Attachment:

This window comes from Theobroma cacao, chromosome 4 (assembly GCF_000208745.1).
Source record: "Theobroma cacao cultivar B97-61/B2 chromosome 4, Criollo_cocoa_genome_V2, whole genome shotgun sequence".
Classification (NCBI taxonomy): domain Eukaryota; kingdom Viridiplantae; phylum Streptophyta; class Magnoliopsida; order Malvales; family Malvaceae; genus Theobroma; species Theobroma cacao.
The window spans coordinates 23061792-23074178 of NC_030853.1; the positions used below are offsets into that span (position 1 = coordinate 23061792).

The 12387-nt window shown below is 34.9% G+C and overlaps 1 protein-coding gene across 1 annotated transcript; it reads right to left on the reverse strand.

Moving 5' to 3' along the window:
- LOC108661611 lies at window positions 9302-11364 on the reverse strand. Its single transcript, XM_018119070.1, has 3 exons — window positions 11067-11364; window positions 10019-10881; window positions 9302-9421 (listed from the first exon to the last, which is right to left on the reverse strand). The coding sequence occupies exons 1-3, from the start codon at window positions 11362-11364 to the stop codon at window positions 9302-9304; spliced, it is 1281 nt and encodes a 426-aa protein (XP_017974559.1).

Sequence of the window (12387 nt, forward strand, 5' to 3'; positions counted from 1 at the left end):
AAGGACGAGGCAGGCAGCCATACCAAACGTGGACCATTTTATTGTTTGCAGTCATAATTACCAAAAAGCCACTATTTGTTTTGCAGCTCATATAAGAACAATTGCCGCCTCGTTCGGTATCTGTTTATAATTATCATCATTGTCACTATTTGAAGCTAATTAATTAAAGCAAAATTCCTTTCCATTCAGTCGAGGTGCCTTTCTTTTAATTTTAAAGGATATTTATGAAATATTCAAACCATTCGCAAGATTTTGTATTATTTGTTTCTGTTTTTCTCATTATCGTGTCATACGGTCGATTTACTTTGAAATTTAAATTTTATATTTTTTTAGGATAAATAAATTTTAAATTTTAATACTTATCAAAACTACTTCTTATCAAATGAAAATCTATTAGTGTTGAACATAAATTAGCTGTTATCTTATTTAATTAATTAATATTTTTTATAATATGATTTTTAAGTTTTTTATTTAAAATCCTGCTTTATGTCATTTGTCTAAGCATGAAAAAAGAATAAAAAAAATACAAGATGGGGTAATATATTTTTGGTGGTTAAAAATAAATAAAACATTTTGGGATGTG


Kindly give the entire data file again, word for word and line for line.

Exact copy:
This window comes from Theobroma cacao, chromosome 4 (assembly GCF_000208745.1).
Source record: "Theobroma cacao cultivar B97-61/B2 chromosome 4, Criollo_cocoa_genome_V2, whole genome shotgun sequence".
Classification (NCBI taxonomy): domain Eukaryota; kingdom Viridiplantae; phylum Streptophyta; class Magnoliopsida; order Malvales; family Malvaceae; genus Theobroma; species Theobroma cacao.
The window spans coordinates 23061792-23074178 of NC_030853.1; the positions used below are offsets into that span (position 1 = coordinate 23061792).

The 12387-nt window shown below is 34.9% G+C and overlaps 1 protein-coding gene across 1 annotated transcript; it reads right to left on the reverse strand.

Moving 5' to 3' along the window:
- LOC108661611 lies at window positions 9302-11364 on the reverse strand. Its single transcript, XM_018119070.1, has 3 exons — window positions 11067-11364; window positions 10019-10881; window positions 9302-9421 (listed from the first exon to the last, which is right to left on the reverse strand). The coding sequence occupies exons 1-3, from the start codon at window positions 11362-11364 to the stop codon at window positions 9302-9304; spliced, it is 1281 nt and encodes a 426-aa protein (XP_017974559.1).

Sequence of the window (12387 nt, forward strand, 5' to 3'; positions counted from 1 at the left end):
AAGGACGAGGCAGGCAGCCATACCAAACGTGGACCATTTTATTGTTTGCAGTCATAATTACCAAAAAGCCACTATTTGTTTTGCAGCTCATATAAGAACAATTGCCGCCTCGTTCGGTATCTGTTTATAATTATCATCATTGTCACTATTTGAAGCTAATTAATTAAAGCAAAATTCCTTTCCATTCAGTCGAGGTGCCTTTCTTTTAATTTTAAAGGATATTTATGAAATATTCAAACCATTCGCAAGATTTTGTATTATTTGTTTCTGTTTTTCTCATTATCGTGTCATACGGTCGATTTACTTTGAAATTTAAATTTTATATTTTTTTAGGATAAATAAATTTTAAATTTTAATACTTATCAAAACTACTTCTTATCAAATGAAAATCTATTAGTGTTGAACATAAATTAGCTGTTATCTTATTTAATTAATTAATATTTTTTATAATATGATTTTTAAGTTTTTTATTTAAAATCCTGCTTTATGTCATTTGTCTAAGCATGAAAAAAGAATAAAAAAAATACAAGATGGGGTAATATATTTTTGGTGGTTAAAAATAAATAAAACATTTTGGGATGTG